REVIEW / Honey, I psychologically damaged the kids
But it's no good, I'm afraid - her fingerprints are all over the film. The same frenzied cutting style, the same armlock on your opinions, the same indifference to the nuances of human expression. It's shallow, slick, and occasionally odious. Unfortunately it's also disgustingly compelling.
The subject last night was "Children of the Rich and Famous", an account of the high price of privilege, from the cradle ("A baby can't be a baby without Baby Dior!") to the rehab unit. Not very rich and famous, in truth; they were either too busy or toowell protected to talk. For all the gloss and money, the people here were Hollywood's needy, people hungry for the attention of the camera. Hungry enough, at least, to bite down on the poisoned bait offered by Hafenrichter's lens and lights. In that respect it was a loser's anthropology - balanced only by Jamie Lee Curtis, a woman who appeared to be in deep denial about the darker side of town (Hafenrichter contradicted her oddly strenuous protests with first-hand evidence from victims).
That it was a loser's account doesn't matter - this was the iceberg below the waterline, a reminder that what's visible necessarily submerges other lives. "Remember," the daughter of Loretta Young recalled her mother saying, "when you are in public you are a reflection of me." Ordinary parents think, or even say as much, but their solipsism isn't reinforced for the child by the barrage of flash-bulbs and an adoring public. Sometimes the reflection isn't what the star wants to see - there was a wincing passage in which the film cut between that grotesque denial of nature, Zsa Zsa Gabor, and her daughter, a plump girl who had cheerfully ignored her mother's advice on dieting but couldn't cheerfully ignore the contempt that inspired it.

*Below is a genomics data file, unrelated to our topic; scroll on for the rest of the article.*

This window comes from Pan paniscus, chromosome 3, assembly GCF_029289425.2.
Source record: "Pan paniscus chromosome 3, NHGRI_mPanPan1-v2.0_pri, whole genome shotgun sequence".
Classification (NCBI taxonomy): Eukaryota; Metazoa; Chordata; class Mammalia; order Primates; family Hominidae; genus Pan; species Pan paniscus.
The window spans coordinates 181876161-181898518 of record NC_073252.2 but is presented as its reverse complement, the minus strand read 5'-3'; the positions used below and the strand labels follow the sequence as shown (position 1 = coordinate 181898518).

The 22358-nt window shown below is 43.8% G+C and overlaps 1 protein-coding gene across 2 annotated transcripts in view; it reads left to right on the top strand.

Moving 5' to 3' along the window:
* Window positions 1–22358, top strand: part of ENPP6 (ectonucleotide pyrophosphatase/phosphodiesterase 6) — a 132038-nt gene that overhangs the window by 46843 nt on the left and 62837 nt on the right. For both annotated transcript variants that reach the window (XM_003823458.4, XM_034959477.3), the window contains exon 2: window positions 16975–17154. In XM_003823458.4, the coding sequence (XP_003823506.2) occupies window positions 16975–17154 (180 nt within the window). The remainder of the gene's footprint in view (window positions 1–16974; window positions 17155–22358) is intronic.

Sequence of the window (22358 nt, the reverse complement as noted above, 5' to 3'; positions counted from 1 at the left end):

It would have been nice to have some sense that Hollywood Kids could distinguish between those who've simply been affected and those who have affectations. But the brutality of the editorial style - rapid, sardonic cuts - effectively prevents discrimination or compassion, even when such feelings might be legitimate. In many cases you can't even tell how or why people are saying things, whether they are lying to themselves or trying to tell the truth.
It isn't that the style is bankrupt in itself - it can be used brilliantly for satirical effect, to highlight cliches of thought or to expose lies. Indeed, the film was at its best when exploring the vacuous complexities of Hollywood family life - not somuch nuclear as post-nuclear, the result of some awful chain-reaction of multiple divorces and remarriages, which ends up with siblings scattered all across town. "I'm anxious to meet her," said Kimber Eastwood of her new half-sister, "but our schedulesdon't allow it, as of now." She wasn't joking.
But Hollywood Kids doesn't really know the difference between satire and a freak-show - there's an awful sense of opportunistic glee in the face of distress, a moral numbness about the way it can't listen to anybody for any length of time. This was most conspicuous when Catya Sassoon came on screen. She also featured in Hollywood Women, and Hafenrichter obviously thought she could squeeze more out of her. Catya obligingly delivered a slurred condemnation of her father, her head lolling; "He kno ws how to be Vidal Sassoon,'' she said, "but he doesn't know how to be Dad." A kinder person might have looked away at this moment but the material was too good to pass over. Guaranteed box-office from one of the wannabes.
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Review: Cilla, ITV TV
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